Waiting for Karen to return from the gym, and have a little time to catch you up on the happenings this weekend, or read a book. I chose you. earn this.
If, like The Boys, you "don't care about Egypt," you can skip this post and wait for something more interesting to come around in the rotation. This won't be entirely about Egyptology, but it will be about musty relics wrapped in yellowed paper.
The MFA is showing off a tomb find they have had since 1915, but have not displayed. Seems they keep finding things behind walls as they expand their buildings. Imagine being this guy at right and being excavated twice. He seems sort of resigned to it. He is the Governor Djehutynakht. (This is pronounced Ja-hootie-knocked and very few of us in the chamber were mature about that.)
The "Secrets of the Tomb" are not particularly secret -- read this headline as you would the AOL "news" ("Amazing fruit that will be the hit of your Thanksgiving feast" apples in pie). But one unknown is whether this is the Governor of the Governor's wife (delightfully called Lady Djehutynakht. You can expect at least one queen with that name to perform in Provincetown next summer). The head is all they have left.
The other big find are model boats, which were carved of wood and not valuable enough to the original looters to take with them. So there are no gilt masked or bejeweled necklaces, but there are a lot of wooden carvings of boats, cattle, and work scenes. So the "Secret" is... ritual items? Hobby? Ancient LLadro?
Reading a gallery note about the art conservators who have worked for 20 years on reassembling the models and restoring lost wood and color, I said, "I need one of those jobs. I never minded working on the same 15 minutes of film every day." Remember this wistful remark; it will come up again later.
After a light lunch surrounded by Northeastern students, we headed toward the Boston Antiquarian Book Fair, which was always a favorite of mine when I lived in the city and had to wander for my cultural stimulation. For most of us, this is a museum more than a sale, or a 3D episode of Antiques Roadshow. The most expensive item we saw was a complete UK edition set of the Narnia series, colorful clothbound first editions -- $66,000. The typical price on items under class was $1000 or $2000, items on shelves you could handle were a few hundreds. There are fun finds if you are willing to browse slowly -- letters and ephemera, autographbooks of famous people, collected by people who later became famous themselves.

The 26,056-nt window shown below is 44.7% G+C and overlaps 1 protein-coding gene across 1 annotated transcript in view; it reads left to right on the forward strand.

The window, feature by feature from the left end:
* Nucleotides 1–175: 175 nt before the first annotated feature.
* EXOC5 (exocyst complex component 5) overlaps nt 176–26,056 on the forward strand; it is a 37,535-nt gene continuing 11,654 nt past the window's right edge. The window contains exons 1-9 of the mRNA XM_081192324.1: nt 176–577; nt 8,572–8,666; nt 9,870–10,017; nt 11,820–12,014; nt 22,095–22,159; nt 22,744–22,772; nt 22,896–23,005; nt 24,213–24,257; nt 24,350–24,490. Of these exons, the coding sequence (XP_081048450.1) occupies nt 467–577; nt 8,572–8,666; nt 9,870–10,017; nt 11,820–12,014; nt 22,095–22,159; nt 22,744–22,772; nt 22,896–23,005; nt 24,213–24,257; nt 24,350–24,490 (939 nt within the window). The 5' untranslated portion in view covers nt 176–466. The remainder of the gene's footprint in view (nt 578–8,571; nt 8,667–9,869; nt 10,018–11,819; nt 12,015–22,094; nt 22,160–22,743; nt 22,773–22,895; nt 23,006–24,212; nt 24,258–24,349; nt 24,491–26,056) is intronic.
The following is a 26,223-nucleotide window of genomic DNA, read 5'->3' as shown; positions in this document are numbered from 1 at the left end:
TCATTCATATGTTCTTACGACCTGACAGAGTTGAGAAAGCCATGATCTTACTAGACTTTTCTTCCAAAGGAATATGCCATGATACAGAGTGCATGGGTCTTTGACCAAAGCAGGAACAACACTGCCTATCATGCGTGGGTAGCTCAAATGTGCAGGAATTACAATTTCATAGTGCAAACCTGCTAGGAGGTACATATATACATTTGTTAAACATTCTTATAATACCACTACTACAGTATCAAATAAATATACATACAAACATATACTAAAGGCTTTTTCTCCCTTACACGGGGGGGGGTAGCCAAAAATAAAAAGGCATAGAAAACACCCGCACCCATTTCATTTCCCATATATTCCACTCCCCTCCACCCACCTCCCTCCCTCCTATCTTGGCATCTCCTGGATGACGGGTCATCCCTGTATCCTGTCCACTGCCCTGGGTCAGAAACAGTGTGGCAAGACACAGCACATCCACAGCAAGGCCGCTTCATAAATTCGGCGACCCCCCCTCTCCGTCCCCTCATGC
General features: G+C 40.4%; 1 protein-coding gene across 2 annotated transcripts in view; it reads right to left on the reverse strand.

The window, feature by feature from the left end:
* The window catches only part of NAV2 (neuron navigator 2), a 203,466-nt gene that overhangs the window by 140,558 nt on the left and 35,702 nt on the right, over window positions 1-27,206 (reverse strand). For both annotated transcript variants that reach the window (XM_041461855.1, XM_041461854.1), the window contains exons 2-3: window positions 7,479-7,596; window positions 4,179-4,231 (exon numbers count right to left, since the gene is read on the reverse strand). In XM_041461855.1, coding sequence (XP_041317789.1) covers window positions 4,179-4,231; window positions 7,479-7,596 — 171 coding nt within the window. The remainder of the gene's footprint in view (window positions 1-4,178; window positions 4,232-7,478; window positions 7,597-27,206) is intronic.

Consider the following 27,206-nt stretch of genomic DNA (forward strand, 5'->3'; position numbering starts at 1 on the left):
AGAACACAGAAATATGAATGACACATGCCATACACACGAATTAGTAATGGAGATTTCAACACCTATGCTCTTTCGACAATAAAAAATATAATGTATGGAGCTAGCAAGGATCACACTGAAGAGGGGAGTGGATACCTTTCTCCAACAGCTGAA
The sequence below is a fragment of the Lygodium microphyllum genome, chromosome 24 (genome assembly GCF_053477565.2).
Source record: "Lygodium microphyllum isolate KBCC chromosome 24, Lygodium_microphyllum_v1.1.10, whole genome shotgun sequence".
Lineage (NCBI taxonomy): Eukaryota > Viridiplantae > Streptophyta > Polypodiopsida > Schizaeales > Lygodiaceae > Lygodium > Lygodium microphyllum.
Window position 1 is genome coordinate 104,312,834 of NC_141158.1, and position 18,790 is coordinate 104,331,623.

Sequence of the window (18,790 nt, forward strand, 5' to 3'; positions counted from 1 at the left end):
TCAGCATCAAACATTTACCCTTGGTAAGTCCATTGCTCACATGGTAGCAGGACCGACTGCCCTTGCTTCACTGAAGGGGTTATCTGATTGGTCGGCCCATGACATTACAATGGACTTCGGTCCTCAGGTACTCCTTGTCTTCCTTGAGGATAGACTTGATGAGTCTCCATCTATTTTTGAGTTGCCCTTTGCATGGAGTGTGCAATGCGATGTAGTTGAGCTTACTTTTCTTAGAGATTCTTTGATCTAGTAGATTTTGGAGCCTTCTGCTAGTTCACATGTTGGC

As we walked into the hall, Mary said to me, "Oh I can see why you are in your element here."
I remarked, "I know in my heart I am one of these people. I just don't want to work with them."
Overheard as we walked by one booth:
Tall skinny Noel Coward type: "It's a beautiful volume, isn't it?"
Broad-shouldered fellow with Shavian beard and unlit pipe: "Didn't you buy this from me?"
How you know that I am one of this people: I just used the word Shavian.
As one wil at shows like this (or while watching Antiques Roadshow), you begin to spot things you actually own, which -- though not in mint condtion or autographed -- must be worth some portion of the $3500 this note indicates. Maurice Sendak and Roald Dahl are right at the front. The books of my childhood are now "antiqurian." ooof.
We met some bright young ambassadors of the bookbinding school and I suddenly thought I had found a way to restore model boats for the next 20 years. "Class meets 35 hours a week from September through May. Only six students are admitted each year." Hmmm. I haven't considered something that exclusive since I thought I could get a PhD in Linguistics. And somehow afford it. Oh, I got a lot of ideas....
Dinner at the local pub and a travelogue of Karen's trip to Turkey. More ancient relics and broken pieces of stone, cross-referencing the snippets of we know from Western Civ class and Bible School. Now it is Sunday, and breakfast awaits, followed by theatre with The Boys. They may not care about Egypt, but they certainly care about Tevye.